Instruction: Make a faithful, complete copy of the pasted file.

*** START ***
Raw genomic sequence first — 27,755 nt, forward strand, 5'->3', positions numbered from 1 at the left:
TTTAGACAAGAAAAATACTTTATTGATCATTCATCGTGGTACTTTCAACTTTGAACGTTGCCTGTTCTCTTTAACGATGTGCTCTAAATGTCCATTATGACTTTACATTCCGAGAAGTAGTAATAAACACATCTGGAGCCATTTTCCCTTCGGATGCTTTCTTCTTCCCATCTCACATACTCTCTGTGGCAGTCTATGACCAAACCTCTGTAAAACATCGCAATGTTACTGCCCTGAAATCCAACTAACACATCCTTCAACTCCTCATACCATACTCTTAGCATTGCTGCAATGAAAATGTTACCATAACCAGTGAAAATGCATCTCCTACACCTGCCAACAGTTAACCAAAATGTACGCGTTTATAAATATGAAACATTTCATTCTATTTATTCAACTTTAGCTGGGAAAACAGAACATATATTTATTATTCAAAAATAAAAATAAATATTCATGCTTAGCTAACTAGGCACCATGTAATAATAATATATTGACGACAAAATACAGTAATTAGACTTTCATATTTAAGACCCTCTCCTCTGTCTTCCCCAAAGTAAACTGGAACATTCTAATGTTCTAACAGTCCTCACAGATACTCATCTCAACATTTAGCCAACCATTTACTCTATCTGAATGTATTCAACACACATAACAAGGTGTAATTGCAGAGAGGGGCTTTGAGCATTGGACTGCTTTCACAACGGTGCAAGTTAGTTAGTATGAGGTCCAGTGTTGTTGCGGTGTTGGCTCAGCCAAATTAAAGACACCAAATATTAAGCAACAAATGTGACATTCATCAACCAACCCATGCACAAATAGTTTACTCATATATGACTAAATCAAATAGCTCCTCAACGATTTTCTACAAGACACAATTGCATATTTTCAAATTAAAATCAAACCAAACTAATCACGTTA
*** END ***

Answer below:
Raw genomic sequence first — 27,755 nt, forward strand, 5'->3', positions numbered from 1 at the left:
TTTAGACAAGAAAAATACTTTATTGATCATTCATCGTGGTACTTTCAACTTTGAACGTTGCCTGTTCTCTTTAACGATGTGCTCTAAATGTCCATTATGACTTTACATTCCGAGAAGTAGTAATAAACACATCTGGAGCCATTTTCCCTTCGGATGCTTTCTTCTTCCCATCTCACATACTCTCTGTGGCAGTCTATGACCAAACCTCTGTAAAACATCGCAATGTTACTGCCCTGAAATCCAACTAACACATCCTTCAACTCCTCATACCATACTCTTAGCATTGCTGCAATGAAAATGTTACCATAACCAGTGAAAATGCATCTCCTACACCTGCCAACAGTTAACCAAAATGTACGCGTTTATAAATATGAAACATTTCATTCTATTTATTCAACTTTAGCTGGGAAAACAGAACATATATTTATTATTCAAAAATAAAAATAAATATTCATGCTTAGCTAACTAGGCACCATGTAATAATAATATATTGACGACAAAATACAGTAATTAGACTTTCATATTTAAGACCCTCTCCTCTGTCTTCCCCAAAGTAAACTGGAACATTCTAATGTTCTAACAGTCCTCACAGATACTCATCTCAACATTTAGCCAACCATTTACTCTATCTGAATGTATTCAACACACATAACAAGGTGTAATTGCAGAGAGGGGCTTTGAGCATTGGACTGCTTTCACAACGGTGCAAGTTAGTTAGTATGAGGTCCAGTGTTGTTGCGGTGTTGGCTCAGCCAAATTAAAGACACCAAATATTAAGCAACAAATGTGACATTCATCAACCAACCCATGCACAAATAGTTTACTCATATATGACTAAATCAAATAGCTCCTCAACGATTTTCTACAAGACACAATTGCATATTTTCAAATTAAAATCAAACCAAACTAATCACGTTA